Cyber breaches can result in criminals illegally obtaining customer and partner data and other sensitive information. In other instances, it may not lead to customer information being breached, but rather a disruption of service. This happened in the Colonial Pipeline ransomware attack that caused disruptions of service up and down the eastern seaboard.
These are the types of incidents you do not want associated with your brand. They can lead to a loss of trust, or just create a negative association with your brand.
Unfortunately, attacks are on the rise, and are very costly. Last year, the average cost of a data break was $3.86 million, according to CMO from IDG. Almost half od that figure is from system down time and reputational damage. This downtime is what can be the most damaging—its when your customers and business partners may look to your competitors.
Planning and Preparing
CMOs, along with the rest of the c-suite, need to have a plan in place in the event of a cybersecurity incident. It can help mitigate reputational damage as well as deal with the other logistics related to the breach.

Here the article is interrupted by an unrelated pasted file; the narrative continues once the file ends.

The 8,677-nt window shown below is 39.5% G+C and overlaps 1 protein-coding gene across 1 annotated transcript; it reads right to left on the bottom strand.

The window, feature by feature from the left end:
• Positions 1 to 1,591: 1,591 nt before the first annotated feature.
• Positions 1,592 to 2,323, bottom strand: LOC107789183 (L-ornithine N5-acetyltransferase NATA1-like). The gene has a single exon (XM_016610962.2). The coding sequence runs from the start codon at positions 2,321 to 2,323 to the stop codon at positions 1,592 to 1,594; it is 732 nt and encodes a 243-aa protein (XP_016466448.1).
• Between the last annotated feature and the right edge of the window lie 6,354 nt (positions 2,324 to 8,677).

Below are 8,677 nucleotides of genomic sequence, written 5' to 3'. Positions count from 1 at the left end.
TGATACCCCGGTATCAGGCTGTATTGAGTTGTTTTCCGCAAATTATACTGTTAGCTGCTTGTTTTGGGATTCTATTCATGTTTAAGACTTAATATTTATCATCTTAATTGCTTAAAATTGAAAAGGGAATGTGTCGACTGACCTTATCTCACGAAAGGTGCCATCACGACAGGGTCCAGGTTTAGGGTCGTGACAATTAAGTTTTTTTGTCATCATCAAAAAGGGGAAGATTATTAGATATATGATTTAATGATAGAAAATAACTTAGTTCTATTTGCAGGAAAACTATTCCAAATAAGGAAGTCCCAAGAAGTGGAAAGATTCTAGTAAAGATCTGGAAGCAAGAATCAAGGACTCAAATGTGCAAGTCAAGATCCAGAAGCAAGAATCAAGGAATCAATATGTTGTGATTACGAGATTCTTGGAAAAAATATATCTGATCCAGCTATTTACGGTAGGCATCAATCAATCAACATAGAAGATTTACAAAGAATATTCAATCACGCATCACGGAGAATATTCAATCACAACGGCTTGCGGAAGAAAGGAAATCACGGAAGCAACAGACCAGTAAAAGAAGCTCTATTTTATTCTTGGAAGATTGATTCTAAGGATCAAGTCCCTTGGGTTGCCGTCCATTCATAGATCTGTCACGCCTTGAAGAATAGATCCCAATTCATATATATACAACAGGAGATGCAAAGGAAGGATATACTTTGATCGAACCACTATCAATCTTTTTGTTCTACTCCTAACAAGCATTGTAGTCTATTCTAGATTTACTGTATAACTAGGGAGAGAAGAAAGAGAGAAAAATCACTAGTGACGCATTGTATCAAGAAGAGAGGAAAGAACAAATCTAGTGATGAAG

Marketers’ plan should include how to communicate with customers and what your firm will communicate publicly—these are key elements in retaining customer loyalty and trust. Your firm should also conduct enterprise-wide exercises to prepare for future incidents.
Finally, CMOs and CEOs should insist on getting “reputation risk reports as part of their cybersecurity and chief risk officer updates.” Transparent organizations that are honest and forthcoming during a cyber breach often bounce back and maintain the trust of partners and customers. Those that are not, will have a harder time.